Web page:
Joining in on the trend of handmade gift giving, Vector Space is launching a new series of workshops focused on creating one-of-a-kind presents.
The series, which begins this Saturday and continues next weekend, includes classes on 3-D-printed ornaments, wood-turned bowls and laser-printed cards.
“We know how much a handmade gift means,” says Executive Director Elise Spontarelli. “So, we’re hoping that people can come and learn something themselves and improve themselves, but also make something really meaningful that they can give someone else at the holidays.”
Vector Space held a few holiday decorating classes last year, but this is the first series focused specifically on making items to give as gifts, Spontarelli says.
Several of the workshops Vector Space regularly holds — such as its blacksmithing, woodturning and sewing classes — lent themselves to the gift-making theme, while others, like the one on 3-D printed ornaments, were inspired by what Vector Space members have been making in the work space for the holidays.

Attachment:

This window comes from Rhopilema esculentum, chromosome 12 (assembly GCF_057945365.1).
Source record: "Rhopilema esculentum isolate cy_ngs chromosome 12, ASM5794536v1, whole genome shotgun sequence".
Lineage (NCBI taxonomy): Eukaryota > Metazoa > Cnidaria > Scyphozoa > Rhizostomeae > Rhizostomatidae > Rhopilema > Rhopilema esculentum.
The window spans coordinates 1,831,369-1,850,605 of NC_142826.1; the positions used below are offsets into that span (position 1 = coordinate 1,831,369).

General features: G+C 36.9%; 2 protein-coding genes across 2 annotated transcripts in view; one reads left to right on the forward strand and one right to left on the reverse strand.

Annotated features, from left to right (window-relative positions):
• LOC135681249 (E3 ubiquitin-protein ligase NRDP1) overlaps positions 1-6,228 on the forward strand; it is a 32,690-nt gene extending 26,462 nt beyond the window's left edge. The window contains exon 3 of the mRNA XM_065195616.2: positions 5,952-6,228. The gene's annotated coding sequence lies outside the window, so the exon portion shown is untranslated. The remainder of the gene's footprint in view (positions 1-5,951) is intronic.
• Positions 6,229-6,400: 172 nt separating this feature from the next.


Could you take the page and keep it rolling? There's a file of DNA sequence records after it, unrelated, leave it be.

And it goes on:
Spontarelli says there’s also a brand new class that’s especially good for makers as young as 10 years old, during which they can create light-up fabric ornaments using conductive thread and sewable circuits.
Each workshop will be taught by members of Vector Space or outside professionals, she says.
The variety of classes highlights everything the organization has to offer, says Edi Remark, who is teaching the class focused on making knitted headbands.
“You can do so much at Vector Space, and I think this series actually shows you that,” she says.
So whether a person is into making his or her own cards, playing with holiday lights or has never before ventured into the world of DIY, there’s a little something for everybody.
“Vector Space is giving people a chance to do this, something they may not have done on their own,” says Remark. “Because there’s a place to go and an instructor that can show you, it’s easy for people to say, ‘I’m going to step out of my box, and I’m going to give someone something.’”